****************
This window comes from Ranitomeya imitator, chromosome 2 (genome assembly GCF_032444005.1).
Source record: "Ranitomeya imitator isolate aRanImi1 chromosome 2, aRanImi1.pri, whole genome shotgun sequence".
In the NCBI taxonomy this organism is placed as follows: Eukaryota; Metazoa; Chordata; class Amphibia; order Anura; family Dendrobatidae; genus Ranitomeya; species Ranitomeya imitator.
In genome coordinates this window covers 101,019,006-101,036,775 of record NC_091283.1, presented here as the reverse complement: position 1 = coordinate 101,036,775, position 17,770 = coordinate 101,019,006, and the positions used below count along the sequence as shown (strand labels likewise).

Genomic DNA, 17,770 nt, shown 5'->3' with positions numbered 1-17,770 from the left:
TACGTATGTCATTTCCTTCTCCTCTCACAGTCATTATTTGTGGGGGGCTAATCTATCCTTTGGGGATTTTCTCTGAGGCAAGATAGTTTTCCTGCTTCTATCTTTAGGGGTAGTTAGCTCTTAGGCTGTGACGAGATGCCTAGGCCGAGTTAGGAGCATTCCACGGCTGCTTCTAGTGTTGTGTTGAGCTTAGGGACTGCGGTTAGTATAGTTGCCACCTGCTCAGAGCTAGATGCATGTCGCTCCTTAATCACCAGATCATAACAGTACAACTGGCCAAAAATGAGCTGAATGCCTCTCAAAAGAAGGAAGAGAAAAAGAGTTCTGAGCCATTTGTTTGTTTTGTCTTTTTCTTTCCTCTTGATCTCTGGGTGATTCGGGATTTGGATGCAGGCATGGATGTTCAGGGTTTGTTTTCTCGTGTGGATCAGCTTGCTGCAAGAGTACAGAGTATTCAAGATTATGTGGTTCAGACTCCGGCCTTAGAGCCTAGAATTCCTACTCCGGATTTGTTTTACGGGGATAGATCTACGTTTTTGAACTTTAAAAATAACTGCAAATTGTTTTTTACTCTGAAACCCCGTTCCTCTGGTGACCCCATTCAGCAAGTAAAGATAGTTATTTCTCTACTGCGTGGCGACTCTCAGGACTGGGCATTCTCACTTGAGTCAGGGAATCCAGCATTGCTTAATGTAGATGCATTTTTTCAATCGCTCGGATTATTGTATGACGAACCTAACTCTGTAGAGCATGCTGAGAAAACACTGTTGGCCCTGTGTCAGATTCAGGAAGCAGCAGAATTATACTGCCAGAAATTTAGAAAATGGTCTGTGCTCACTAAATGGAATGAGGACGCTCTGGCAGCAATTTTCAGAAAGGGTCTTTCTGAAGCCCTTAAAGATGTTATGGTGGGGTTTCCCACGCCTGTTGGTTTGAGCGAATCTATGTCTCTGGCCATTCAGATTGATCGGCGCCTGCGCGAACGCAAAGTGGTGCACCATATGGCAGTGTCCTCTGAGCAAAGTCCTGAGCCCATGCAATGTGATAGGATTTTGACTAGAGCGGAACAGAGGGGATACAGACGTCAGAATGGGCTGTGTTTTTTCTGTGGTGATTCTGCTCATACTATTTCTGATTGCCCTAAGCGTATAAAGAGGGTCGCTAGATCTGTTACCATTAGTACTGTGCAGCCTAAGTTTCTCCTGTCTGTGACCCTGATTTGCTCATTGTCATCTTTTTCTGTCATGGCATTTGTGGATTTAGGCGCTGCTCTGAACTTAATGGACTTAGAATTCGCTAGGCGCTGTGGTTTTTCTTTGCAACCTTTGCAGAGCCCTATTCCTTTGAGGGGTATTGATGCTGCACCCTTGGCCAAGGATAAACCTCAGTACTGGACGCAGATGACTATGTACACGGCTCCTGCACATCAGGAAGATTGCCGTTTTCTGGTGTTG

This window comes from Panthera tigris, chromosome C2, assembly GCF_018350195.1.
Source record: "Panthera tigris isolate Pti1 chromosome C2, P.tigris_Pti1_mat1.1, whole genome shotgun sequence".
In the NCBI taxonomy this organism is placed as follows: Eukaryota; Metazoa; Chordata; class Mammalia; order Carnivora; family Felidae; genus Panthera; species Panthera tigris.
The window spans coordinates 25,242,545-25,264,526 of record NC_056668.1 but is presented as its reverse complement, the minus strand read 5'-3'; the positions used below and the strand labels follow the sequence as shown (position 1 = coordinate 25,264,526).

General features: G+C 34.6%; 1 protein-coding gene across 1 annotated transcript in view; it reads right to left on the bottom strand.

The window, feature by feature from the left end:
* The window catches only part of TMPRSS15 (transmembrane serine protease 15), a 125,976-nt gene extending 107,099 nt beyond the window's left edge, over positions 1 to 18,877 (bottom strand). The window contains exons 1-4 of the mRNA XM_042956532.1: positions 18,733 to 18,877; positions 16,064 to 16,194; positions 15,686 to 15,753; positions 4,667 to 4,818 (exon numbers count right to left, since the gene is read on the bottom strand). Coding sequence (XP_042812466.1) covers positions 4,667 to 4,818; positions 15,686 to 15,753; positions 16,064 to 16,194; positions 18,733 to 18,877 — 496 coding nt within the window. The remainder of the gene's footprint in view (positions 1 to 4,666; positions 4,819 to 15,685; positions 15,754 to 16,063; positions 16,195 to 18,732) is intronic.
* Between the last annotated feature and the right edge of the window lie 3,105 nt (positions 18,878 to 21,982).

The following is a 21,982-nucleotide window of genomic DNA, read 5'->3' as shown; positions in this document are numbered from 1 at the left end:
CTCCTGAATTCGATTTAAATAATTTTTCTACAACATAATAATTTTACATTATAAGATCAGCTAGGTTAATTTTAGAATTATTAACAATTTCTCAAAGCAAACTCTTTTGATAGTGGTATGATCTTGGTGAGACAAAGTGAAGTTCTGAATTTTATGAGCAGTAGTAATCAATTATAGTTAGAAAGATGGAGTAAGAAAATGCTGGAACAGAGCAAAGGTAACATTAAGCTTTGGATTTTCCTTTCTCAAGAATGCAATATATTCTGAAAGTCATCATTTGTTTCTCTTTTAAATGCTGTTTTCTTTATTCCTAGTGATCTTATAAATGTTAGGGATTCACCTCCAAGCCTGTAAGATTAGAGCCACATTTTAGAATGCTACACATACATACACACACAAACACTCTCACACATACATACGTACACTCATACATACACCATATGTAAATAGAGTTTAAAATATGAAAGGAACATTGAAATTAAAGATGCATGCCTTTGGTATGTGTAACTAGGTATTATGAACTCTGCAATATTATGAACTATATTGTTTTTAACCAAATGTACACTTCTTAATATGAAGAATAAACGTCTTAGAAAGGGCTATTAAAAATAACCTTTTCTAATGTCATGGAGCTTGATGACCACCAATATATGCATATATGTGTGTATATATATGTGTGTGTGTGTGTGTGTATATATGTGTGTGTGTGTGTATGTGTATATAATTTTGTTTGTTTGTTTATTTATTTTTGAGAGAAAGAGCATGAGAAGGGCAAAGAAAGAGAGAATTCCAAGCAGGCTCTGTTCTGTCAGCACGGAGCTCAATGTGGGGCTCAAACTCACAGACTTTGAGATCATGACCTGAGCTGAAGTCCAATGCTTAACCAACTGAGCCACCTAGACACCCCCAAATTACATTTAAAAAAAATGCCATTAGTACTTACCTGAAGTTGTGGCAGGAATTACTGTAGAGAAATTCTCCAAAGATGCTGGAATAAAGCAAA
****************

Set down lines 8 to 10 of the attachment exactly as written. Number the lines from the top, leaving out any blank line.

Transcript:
Source record: "Panthera tigris isolate Pti1 chromosome C2, P.tigris_Pti1_mat1.1, whole genome shotgun sequence".
In the NCBI taxonomy this organism is placed as follows: Eukaryota; Metazoa; Chordata; class Mammalia; order Carnivora; family Felidae; genus Panthera; species Panthera tigris.
The window spans coordinates 25,242,545-25,264,526 of record NC_056668.1 but is presented as its reverse complement, the minus strand read 5'-3'; the positions used below and the strand labels follow the sequence as shown (position 1 = coordinate 25,264,526).